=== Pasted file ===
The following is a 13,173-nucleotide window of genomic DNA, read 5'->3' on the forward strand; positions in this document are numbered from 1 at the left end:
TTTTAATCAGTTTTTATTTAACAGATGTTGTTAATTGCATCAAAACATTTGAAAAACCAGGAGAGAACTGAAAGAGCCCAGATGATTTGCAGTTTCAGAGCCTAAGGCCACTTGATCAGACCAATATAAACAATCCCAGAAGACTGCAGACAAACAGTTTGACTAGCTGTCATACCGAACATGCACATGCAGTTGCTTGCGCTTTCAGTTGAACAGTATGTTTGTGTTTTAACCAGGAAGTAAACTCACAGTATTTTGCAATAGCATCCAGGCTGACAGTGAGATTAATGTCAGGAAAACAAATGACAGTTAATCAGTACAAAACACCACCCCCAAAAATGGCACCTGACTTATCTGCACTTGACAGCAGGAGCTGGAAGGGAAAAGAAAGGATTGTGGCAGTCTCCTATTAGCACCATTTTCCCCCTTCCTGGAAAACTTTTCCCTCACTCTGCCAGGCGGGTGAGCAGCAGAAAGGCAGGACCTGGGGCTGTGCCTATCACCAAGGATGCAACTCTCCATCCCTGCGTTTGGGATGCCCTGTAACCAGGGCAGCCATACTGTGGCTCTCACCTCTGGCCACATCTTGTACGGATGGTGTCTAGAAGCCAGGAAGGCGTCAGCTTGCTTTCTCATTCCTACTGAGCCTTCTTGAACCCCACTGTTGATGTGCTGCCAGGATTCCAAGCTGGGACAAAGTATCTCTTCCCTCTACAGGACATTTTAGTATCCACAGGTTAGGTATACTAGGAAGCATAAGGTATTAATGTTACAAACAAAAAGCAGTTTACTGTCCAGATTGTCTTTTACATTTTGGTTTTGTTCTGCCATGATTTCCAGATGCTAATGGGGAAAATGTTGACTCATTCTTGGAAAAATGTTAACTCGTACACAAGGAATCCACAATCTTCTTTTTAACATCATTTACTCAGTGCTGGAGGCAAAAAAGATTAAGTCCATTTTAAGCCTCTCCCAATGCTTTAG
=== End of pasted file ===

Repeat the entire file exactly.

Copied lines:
The following is a 13,173-nucleotide window of genomic DNA, read 5'->3' on the forward strand; positions in this document are numbered from 1 at the left end:
TTTTAATCAGTTTTTATTTAACAGATGTTGTTAATTGCATCAAAACATTTGAAAAACCAGGAGAGAACTGAAAGAGCCCAGATGATTTGCAGTTTCAGAGCCTAAGGCCACTTGATCAGACCAATATAAACAATCCCAGAAGACTGCAGACAAACAGTTTGACTAGCTGTCATACCGAACATGCACATGCAGTTGCTTGCGCTTTCAGTTGAACAGTATGTTTGTGTTTTAACCAGGAAGTAAACTCACAGTATTTTGCAATAGCATCCAGGCTGACAGTGAGATTAATGTCAGGAAAACAAATGACAGTTAATCAGTACAAAACACCACCCCCAAAAATGGCACCTGACTTATCTGCACTTGACAGCAGGAGCTGGAAGGGAAAAGAAAGGATTGTGGCAGTCTCCTATTAGCACCATTTTCCCCCTTCCTGGAAAACTTTTCCCTCACTCTGCCAGGCGGGTGAGCAGCAGAAAGGCAGGACCTGGGGCTGTGCCTATCACCAAGGATGCAACTCTCCATCCCTGCGTTTGGGATGCCCTGTAACCAGGGCAGCCATACTGTGGCTCTCACCTCTGGCCACATCTTGTACGGATGGTGTCTAGAAGCCAGGAAGGCGTCAGCTTGCTTTCTCATTCCTACTGAGCCTTCTTGAACCCCACTGTTGATGTGCTGCCAGGATTCCAAGCTGGGACAAAGTATCTCTTCCCTCTACAGGACATTTTAGTATCCACAGGTTAGGTATACTAGGAAGCATAAGGTATTAATGTTACAAACAAAAAGCAGTTTACTGTCCAGATTGTCTTTTACATTTTGGTTTTGTTCTGCCATGATTTCCAGATGCTAATGGGGAAAATGTTGACTCATTCTTGGAAAAATGTTAACTCGTACACAAGGAATCCACAATCTTCTTTTTAACATCATTTACTCAGTGCTGGAGGCAAAAAAGATTAAGTCCATTTTAAGCCTCTCCCAATGCTTTAG